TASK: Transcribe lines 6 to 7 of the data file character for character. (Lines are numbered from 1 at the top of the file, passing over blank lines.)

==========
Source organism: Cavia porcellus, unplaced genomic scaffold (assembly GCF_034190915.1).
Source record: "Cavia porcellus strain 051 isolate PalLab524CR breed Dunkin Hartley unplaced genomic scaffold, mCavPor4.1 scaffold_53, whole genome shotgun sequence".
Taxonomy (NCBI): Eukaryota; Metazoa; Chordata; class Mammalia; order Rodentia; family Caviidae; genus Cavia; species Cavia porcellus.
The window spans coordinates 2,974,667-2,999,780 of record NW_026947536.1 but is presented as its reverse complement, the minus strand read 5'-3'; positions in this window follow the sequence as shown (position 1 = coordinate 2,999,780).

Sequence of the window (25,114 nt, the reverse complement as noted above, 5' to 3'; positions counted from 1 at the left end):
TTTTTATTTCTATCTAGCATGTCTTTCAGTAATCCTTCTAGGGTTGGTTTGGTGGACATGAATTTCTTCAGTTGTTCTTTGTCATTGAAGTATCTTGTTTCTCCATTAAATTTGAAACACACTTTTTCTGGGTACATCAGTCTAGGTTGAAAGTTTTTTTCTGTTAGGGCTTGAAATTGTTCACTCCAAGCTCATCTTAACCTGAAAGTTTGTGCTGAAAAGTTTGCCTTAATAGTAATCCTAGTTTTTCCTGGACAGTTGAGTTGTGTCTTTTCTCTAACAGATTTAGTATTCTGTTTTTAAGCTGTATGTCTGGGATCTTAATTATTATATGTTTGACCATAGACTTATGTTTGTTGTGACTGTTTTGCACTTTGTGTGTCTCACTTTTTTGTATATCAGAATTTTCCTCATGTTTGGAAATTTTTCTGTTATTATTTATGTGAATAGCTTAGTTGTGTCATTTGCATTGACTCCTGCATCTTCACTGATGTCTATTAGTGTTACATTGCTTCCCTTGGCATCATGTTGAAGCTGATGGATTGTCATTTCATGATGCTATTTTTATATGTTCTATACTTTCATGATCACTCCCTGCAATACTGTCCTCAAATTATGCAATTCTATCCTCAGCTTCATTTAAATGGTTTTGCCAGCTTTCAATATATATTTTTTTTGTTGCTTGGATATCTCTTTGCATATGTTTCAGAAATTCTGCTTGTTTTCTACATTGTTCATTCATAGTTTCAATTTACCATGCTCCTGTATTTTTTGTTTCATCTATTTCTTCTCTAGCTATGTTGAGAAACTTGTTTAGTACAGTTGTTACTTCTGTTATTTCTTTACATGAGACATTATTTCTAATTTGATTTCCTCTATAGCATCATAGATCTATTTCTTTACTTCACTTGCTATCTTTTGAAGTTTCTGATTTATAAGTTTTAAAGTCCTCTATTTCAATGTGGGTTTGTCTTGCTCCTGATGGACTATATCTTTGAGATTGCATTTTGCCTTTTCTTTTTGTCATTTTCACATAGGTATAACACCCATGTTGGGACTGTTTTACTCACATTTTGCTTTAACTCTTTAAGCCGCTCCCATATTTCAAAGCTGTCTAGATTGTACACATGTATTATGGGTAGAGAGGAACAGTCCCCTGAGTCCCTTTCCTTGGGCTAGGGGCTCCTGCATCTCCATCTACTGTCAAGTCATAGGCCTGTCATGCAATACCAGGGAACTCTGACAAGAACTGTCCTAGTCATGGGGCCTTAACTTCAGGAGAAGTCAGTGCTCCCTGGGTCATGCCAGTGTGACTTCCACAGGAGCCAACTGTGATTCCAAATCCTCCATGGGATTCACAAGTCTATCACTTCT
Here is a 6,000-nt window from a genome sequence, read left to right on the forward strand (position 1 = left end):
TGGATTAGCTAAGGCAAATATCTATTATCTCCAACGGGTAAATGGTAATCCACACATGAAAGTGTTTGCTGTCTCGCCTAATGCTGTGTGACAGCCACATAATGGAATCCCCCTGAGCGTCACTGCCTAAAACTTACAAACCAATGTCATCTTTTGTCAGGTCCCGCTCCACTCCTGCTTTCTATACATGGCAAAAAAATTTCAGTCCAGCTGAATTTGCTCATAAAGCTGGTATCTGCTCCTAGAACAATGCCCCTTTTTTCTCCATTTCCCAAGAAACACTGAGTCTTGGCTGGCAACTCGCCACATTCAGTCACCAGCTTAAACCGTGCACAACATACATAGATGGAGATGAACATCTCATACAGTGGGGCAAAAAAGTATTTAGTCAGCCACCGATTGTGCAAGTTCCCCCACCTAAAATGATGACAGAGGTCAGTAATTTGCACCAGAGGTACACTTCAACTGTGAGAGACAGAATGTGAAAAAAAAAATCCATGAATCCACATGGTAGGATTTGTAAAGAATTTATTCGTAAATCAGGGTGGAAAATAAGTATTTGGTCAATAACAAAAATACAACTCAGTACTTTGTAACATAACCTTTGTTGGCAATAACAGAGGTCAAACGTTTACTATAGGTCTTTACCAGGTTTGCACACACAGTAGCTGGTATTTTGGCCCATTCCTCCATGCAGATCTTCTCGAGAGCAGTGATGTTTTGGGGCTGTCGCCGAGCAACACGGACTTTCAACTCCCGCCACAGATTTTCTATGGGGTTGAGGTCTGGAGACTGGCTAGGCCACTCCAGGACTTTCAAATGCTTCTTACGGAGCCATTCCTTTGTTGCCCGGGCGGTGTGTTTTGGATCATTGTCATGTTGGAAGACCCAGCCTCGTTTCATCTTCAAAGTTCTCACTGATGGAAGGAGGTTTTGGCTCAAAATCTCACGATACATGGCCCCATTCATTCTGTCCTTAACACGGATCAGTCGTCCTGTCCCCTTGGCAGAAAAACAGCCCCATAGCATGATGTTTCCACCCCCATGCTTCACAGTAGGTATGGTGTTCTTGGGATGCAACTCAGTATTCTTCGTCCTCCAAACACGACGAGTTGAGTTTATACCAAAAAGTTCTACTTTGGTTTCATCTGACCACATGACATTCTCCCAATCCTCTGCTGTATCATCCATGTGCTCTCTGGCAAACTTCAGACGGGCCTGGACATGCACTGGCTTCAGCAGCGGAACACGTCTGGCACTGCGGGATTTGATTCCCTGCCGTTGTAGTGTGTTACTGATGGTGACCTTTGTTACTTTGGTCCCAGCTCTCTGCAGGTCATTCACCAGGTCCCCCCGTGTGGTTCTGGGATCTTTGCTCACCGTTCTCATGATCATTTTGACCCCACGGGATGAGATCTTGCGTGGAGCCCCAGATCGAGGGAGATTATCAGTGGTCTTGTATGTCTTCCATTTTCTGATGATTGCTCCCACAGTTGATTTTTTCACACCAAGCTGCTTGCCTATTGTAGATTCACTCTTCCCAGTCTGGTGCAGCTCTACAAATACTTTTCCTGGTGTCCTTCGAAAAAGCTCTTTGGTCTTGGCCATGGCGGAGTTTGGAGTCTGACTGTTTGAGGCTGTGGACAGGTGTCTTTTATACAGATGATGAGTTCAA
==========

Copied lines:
TTTTTATTTCTATCTAGCATGTCTTTCAGTAATCCTTCTAGGGTTGGTTTGGTGGACATGAATTTCTTCAGTTGTTCTTTGTCATTGAAGTATCTTGTTTCTCCATTAAATTTGAAACACACTTTTTCTGGGTACATCAGTCTAGGTTGAAAGTTTTTTTCTGTTAGGGCTTGAAATTGTTCACTCCAAGCTCATCTTAACCTGAAAGTTTGTGCTGAAAAGTTTGCCTTAATAGTAATCCTAGTTTTTCCTGGACAGTTGAGTTGTGTCTTTTCTCTAACAGATTTAGTATTCTGTTTTTAAGCTGTATGTCTGGGATCTTAATTATTATATGTTTGACCATAGACTTATGTTTGTTGTGACTGTTTTGCACTTTGTGTGTCTCACTTTTTTGTATATCAGAATTTTCCTCATGTTTGGAAATTTTTCTGTTATTATTTATGTGAATAGCTTAGTTGTGTCATTTGCATTGACTCCTGCATCTTCACTGATGTCTATTAGTGTTACATTGCTTCCCTTGGCATCATGTTGAAGCTGATGGATTGTCATTTCATGATGCTATTTTTATATGTTCTATACTTTCATGATCACTCCCTGCAATACTGTCCTCAAATTATGCAATTCTATCCTCAGCTTCATTTAAATGGTTTTGCCAGCTTTCAATATATATTTTTTTTGTTGCTTGGATATCTCTTTGCATATGTTTCAGAAATTCTGCTTGTTTTCTACATTGTTCATTCATAGTTTCAATTTACCATGCTCCTGTATTTTTTGTTTCATCTATTTCTTCTCTAGCTATGTTGAGAAACTTGTTTAGTACAGTTGTTACTTCTGTTATTTCTTTACATGAGACATTATTTCTAATTTGATTTCCTCTATAGCATCATAGATCTATTTCTTTACTTCACTTGCTATCTTTTGAAGTTTCTGATTTATAAGTTTTAAAGTCCTCTATTTCAATGTGGGTTTGTCTTGCTCCTGATGGACTATATCTTTGAGATTGCATTTTGCCTTTTCTTTTTGTCATTTTCACATAGGTATAACACCCATGTTGGGACTGTTTTACTCACATTTTGCTTTAACTCTTTAAGCCGCTCCCATATTTCAAAGCTGTCTAGATTGTACACATGTATTATGGGTAGAGAGGAACAGTCCCCTGAGTCCCTTTCCTTGGGCTAGGGGCTCCTGCATCTCCATCTACTGTCAAGTCATAGGCCTGTCATGCAATACCAGGGAACTCTGACAAGAACTGTCCTAGTCATGGGGCCTTAACTTCAGGAGAAGTCAGTGCTCCCTGGGTCATGCCAGTGTGACTTCCACAGGAGCCAACTGTGATTCCAAATCCTCCATGGGATTCACAAGTCTATCACTTCT
Here is a 6,000-nt window from a genome sequence, read left to right on the forward strand (position 1 = left end):